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Ralph Waldo Rose (March 17, 1885October 16, 1913) was an Americanmarker track and field athlete.

He was born in Healdsburg, Californiamarker.

A giant of a man at 6' 5 1/2" and 250 pounds, Rose was the first shot putter to break 50 feet. His world record of 51' 0", set in 1909, lasted for 16 years. In 1904, while at the University of Michiganmarker, he won both the shot put and discus at the Big Ten championships. He subsequently competed for the Olympic Clubmarker in San Francisco, Californiamarker and won seven National AAU titles in the shot, discus and javelin. A competitor in three Olympic Games, Rose compiled a medal total of three golds, two silver and one bronze. At the 1904 Summer Olympics in St. Louis, Missourimarker, USAmarker, he won the shot, was second in the discus, third in the hammer throw and sixth in the 56-pound weight throw.

Four years later, in Londonmarker, Englandmarker, he repeated as the shot put champion. At the opening ceremony Rose, the US flag bearer, refused (supported by a majority of his mostly Irish-descended US teammates) to dip the flag to the royal box, as other countries did. Martin Sheridan supposedly explained Rose's action with the terse statement, "This flag dips to no earthly king." According to legend, this caused acrimony between the United States and Great Britain. Several decisions by British judges went against American athletes during the games, and U.S. spokesmen felt they stemmed from bias, caused in part by the flag incident. However, there is no reliable evidence that the British spectators objected to Rose's action, nor that Sheridan ever uttered his famous quote, which did not appear in print until 1952.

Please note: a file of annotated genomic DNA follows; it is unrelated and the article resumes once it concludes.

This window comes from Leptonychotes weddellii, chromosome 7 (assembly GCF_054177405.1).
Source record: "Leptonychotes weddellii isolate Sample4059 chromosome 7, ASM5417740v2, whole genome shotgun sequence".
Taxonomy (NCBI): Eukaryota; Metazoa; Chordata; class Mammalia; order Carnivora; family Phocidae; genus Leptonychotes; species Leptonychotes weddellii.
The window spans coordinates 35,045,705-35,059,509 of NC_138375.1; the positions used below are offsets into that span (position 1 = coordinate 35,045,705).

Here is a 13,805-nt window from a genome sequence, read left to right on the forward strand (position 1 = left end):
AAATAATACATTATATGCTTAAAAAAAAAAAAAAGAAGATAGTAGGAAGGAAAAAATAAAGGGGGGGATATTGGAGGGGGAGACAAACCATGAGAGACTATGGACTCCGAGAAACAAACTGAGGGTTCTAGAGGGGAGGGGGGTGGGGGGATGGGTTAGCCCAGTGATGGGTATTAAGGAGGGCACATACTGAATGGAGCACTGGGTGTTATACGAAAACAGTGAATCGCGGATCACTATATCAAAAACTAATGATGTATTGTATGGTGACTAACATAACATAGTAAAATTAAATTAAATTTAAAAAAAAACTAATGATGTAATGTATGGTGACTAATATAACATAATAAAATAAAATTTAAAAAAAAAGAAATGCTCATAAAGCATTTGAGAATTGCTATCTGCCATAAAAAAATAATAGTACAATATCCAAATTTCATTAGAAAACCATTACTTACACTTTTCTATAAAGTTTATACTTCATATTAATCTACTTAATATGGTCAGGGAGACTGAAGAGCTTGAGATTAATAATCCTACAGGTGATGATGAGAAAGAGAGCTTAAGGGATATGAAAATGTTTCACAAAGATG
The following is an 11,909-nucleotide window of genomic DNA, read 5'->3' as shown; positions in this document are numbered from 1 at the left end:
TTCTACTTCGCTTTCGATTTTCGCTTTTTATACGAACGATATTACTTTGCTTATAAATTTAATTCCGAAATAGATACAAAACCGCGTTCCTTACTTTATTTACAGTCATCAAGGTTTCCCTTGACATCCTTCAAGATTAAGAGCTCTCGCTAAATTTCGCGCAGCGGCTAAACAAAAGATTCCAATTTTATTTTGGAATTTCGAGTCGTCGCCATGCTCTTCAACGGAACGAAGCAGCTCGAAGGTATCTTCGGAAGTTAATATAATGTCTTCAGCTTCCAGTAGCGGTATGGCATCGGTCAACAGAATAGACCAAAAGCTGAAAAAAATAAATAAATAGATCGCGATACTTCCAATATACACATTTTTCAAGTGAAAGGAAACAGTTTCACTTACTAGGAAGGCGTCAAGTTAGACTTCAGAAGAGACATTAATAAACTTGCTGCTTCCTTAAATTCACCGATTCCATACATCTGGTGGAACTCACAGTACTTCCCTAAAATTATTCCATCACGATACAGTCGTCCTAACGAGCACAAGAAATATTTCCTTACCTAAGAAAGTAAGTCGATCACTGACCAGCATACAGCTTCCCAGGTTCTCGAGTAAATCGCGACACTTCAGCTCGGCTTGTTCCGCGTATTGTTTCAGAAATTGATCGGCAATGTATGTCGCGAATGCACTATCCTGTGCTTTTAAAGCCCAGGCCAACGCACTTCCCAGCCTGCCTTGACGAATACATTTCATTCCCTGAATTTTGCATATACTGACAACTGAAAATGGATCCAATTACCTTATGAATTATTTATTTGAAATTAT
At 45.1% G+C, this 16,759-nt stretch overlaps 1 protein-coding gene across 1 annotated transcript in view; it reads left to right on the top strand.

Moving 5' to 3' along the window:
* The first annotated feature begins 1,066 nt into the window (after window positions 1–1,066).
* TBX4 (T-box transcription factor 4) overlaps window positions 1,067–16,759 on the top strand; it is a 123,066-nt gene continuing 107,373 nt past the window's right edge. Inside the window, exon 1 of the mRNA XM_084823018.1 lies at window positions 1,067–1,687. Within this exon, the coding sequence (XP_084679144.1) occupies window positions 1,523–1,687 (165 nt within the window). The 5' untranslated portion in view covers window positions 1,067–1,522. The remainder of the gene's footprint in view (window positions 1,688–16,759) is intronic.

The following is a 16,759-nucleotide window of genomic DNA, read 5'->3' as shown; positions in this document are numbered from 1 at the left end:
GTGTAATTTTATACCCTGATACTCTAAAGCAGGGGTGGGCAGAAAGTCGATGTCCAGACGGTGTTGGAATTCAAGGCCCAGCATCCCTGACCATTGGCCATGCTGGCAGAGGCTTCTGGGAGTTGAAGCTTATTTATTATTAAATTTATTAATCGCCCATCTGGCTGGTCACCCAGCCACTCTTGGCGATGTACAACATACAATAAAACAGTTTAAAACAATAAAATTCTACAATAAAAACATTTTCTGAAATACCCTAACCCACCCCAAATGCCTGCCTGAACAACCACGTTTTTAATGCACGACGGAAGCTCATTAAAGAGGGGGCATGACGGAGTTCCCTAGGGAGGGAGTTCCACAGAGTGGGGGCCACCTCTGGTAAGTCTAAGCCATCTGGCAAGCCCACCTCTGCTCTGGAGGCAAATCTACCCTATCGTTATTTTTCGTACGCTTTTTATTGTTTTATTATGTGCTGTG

At the 1908 Summer Olympicsmarker Rose competed in the tug of war but not successfully.

In the 1912 Olympics in Stockholmmarker, Swedenmarker, he won the two-handed shot put (throwing a total of 27.70 m (90' 10½") with his right and left hands), took second in the regular shot, ninth in the hammer and 11th in the discus.

At the age of 28 he died in San Francisco of typhoid fever.

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